It is not about a purpose, but a very basic question of want. Desire would be a better term to describe the emotion attached to writing. I write simply because I am gripped by the overpowering desire to, which compels me to pick up the pen (or keyboard, to be precise). For me, writing is about reflecting upon the things that I have absorbed over the years – emotions, memories, experiences. A blank page is a place where I have freedom and complete control to mould and transform my reveries into something substantial. While I'm writing, I have the power to question the things that are wrong with the world, questions that I need answers to. Some questions answer themselves in the process, the others remain unreciprocated. Even in this book, there were a series of thoughts that unbosomed during the process and they’re secretly hidden in the psyche of my characters.
I don’t think I can invest time and energy in any other areas except writing or other mediums of art anymore. Choosing a banal profession would be really tough now. Some people cave in if this doesn’t work out financially, but I don’t see myself as someone who does this to earn a living – it would be great if it does, but even if this doesn’t work out, I will continue to write.  

At any stage, did you feel like giving up on your manuscript? Who would you like to give the credit of being a constant supporter?

I gave up almost every single day. I didn’t have a mentor who could guide me through the process when I started and so the only advice I’ve received is from prominent authors who left behind a set of instructions for people like me. For instance, Hemingway taught me that “You’ve got to work it over. The first draft of anything is shit. When you first start to write you get all the kick and the reader gets none, but after you learn to work it’s your object to convey everything to the reader so that he remembers it not as a story he had read but something that happened to himself.”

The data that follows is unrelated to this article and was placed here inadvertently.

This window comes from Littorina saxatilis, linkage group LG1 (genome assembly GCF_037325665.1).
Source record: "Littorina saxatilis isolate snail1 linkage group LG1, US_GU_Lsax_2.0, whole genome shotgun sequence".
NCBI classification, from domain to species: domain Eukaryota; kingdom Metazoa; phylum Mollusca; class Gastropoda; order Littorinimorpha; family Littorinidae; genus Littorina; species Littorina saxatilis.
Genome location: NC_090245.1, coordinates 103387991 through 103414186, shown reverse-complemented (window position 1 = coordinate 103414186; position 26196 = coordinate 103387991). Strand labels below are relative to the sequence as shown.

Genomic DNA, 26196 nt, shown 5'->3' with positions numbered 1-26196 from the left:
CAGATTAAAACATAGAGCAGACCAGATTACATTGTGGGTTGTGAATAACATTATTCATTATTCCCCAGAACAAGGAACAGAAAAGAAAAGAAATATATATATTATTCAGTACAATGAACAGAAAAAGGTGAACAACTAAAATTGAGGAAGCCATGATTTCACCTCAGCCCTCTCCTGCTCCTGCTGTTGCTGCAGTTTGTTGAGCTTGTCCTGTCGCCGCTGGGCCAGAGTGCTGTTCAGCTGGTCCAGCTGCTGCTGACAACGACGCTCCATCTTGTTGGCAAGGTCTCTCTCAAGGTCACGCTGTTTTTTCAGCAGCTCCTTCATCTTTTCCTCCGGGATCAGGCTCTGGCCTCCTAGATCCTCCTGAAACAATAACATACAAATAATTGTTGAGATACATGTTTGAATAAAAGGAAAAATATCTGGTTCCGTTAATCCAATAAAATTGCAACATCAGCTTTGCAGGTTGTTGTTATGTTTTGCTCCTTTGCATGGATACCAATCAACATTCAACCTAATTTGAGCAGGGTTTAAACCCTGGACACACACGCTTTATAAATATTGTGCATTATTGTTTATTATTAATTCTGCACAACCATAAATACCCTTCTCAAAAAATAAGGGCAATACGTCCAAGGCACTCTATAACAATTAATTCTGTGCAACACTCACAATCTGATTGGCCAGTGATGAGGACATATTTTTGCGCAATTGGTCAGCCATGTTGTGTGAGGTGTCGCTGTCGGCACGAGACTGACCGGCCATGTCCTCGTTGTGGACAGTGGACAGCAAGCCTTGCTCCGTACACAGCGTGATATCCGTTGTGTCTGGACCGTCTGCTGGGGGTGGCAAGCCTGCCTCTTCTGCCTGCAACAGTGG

What do you usually prefer – pen, typewriter or computer?

I would prefer the typewriter. But we live in miserable times and sadly, I’ve always used a computer.

What are the core qualities an author must possess?

Joseph Campbell has rightly said that you have to learn to recognize your own depth. The narration is the clumsiness of a writer in conveying a thought. You need to have your own voice, something that people will associate with you. If you try to write like somebody else, you’ll end up as somebody else and at times, you will lose track of who you were.

Tell us about your latest book.

On the most fundamental degree, The Lamentations of a Sombre Sky is about how you’re never immune to loss. No matter what you’ve seen, experienced, fought, you will always feel it caress you gently, at every point of your life. The novel, Inayat’s story, is an augmented mirror of an average human life. I think the basic purpose of writing this novel was to elaborate that loss is a downward spiral that never ends. The moments when you think you’ve achieved salvation are like words in one of those awfully long sentences written by Proust or Faulkner – another word follows, always.

How much is your plot influenced by real-life stories?